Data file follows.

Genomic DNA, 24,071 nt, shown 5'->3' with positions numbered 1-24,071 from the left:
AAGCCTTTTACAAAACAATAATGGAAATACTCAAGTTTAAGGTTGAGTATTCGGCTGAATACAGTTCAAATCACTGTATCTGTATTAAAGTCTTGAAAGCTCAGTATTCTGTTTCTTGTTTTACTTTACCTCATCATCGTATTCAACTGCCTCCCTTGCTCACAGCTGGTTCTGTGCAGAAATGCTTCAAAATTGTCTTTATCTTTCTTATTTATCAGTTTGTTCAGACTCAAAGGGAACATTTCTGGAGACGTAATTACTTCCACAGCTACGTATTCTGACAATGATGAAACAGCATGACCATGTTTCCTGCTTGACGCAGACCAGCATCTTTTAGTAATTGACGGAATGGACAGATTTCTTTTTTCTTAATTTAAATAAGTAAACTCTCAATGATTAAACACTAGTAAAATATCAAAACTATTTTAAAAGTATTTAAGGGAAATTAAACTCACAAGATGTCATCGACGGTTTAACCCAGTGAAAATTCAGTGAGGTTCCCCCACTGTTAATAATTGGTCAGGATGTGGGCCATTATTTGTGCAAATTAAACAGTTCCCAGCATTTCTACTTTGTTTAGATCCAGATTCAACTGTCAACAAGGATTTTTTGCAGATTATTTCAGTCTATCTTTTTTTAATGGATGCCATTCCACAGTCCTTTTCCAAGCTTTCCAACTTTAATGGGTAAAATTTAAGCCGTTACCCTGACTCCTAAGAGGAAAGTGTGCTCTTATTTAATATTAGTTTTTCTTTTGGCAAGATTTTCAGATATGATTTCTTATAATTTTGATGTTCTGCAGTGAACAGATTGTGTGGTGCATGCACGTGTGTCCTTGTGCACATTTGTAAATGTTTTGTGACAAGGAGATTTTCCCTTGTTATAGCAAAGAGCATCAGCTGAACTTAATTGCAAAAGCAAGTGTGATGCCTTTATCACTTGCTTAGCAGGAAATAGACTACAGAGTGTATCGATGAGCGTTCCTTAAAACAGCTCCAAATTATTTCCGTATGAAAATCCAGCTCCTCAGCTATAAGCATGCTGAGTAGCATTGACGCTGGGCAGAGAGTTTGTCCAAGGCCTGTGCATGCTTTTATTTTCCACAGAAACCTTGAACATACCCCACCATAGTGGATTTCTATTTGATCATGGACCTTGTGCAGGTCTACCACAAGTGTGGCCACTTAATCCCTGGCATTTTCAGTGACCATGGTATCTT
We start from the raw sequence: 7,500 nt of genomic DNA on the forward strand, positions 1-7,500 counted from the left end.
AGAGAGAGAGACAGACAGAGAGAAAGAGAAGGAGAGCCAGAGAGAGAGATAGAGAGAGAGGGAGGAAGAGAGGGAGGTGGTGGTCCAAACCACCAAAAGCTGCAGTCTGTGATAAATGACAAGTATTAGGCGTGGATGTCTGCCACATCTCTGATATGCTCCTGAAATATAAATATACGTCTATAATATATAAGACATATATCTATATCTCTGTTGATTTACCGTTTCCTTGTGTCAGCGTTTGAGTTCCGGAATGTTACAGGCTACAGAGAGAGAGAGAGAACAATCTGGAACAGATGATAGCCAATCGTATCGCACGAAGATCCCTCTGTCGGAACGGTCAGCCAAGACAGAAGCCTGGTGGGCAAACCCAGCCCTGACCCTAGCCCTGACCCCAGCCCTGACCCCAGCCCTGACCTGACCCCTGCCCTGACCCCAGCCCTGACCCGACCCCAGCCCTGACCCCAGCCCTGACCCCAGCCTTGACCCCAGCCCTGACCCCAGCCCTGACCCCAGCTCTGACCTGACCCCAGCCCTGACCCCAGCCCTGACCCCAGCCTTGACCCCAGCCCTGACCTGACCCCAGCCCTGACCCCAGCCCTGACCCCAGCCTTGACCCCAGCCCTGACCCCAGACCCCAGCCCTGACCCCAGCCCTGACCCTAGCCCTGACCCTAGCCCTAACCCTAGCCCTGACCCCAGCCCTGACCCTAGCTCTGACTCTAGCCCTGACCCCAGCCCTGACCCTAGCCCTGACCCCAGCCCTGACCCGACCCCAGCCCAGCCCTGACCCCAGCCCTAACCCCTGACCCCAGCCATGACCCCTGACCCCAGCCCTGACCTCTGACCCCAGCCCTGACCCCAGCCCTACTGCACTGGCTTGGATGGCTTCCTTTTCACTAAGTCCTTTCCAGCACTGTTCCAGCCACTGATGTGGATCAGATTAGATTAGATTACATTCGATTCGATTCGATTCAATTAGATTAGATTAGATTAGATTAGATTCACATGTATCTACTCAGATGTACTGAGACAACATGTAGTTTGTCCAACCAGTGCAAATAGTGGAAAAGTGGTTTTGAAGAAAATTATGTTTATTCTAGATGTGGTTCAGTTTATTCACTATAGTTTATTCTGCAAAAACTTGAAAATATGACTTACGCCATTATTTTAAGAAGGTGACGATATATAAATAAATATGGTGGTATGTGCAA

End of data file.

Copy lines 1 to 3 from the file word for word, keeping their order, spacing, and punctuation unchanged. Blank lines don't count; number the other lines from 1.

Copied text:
Genomic DNA, 24,071 nt, shown 5'->3' with positions numbered 1-24,071 from the left:
AAGCCTTTTACAAAACAATAATGGAAATACTCAAGTTTAAGGTTGAGTATTCGGCTGAATACAGTTCAAATCACTGTATCTGTATTAAAGTCTTGAAAGCTCAGTATTCTGTTTCTTGTTTTACTTTACCTCATCATCGTATTCAACTGCCTCCCTTGCTCACAGCTGGTTCTGTGCAGAAATGCTTCAAAATTGTCTTTATCTTTCTTATTTATCAGTTTGTTCAGACTCAAAGGGAACATTTCTGGAGACGTAATTACTTCCACAGCTACGTATTCTGACAATGATGAAACAGCATGACCATGTTTCCTGCTTGACGCAGACCAGCATCTTTTAGTAATTGACGGAATGGACAGATTTCTTTTTTCTTAATTTAAATAAGTAAACTCTCAATGATTAAACACTAGTAAAATATCAAAACTATTTTAAAAGTATTTAAGGGAAATTAAACTCACAAGATGTCATCGACGGTTTAACCCAGTGAAAATTCAGTGAGGTTCCCCCACTGTTAATAATTGGTCAGGATGTGGGCCATTATTTGTGCAAATTAAACAGTTCCCAGCATTTCTACTTTGTTTAGATCCAGATTCAACTGTCAACAAGGATTTTTTGCAGATTATTTCAGTCTATCTTTTTTTAATGGATGCCATTCCACAGTCCTTTTCCAAGCTTTCCAACTTTAATGGGTAAAATTTAAGCCGTTACCCTGACTCCTAAGAGGAAAGTGTGCTCTTATTTAATATTAGTTTTTCTTTTGGCAAGATTTTCAGATATGATTTCTTATAATTTTGATGTTCTGCAGTGAACAGATTGTGTGGTGCATGCACGTGTGTCCTTGTGCACATTTGTAAATGTTTTGTGACAAGGAGATTTTCCCTTGTTATAGCAAAGAGCATCAGCTGAACTTAATTGCAAAAGCAAGTGTGATGCCTTTATCACTTGCTTAGCAGGAAATAGACTACAGAGTGTATCGATGAGCGTTCCTTAAAACAGCTCCAAATTATTTCCGTATGAAAATCCAGCTCCTCAGCTATAAGCATGCTGAGTAGCATTGACGCTGGGCAGAGAGTTTGTCCAAGGCCTGTGCATGCTTTTATTTTCCACAGAAACCTTGAACATACCCCACCATAGTGGATTTCTATTTGATCATGGACCTTGTGCAGGTCTACCACAAGTGTGGCCACTTAATCCCTGGCATTTTCAGTGACCATGGTATCTT
We start from the raw sequence: 7,500 nt of genomic DNA on the forward strand, positions 1-7,500 counted from the left end.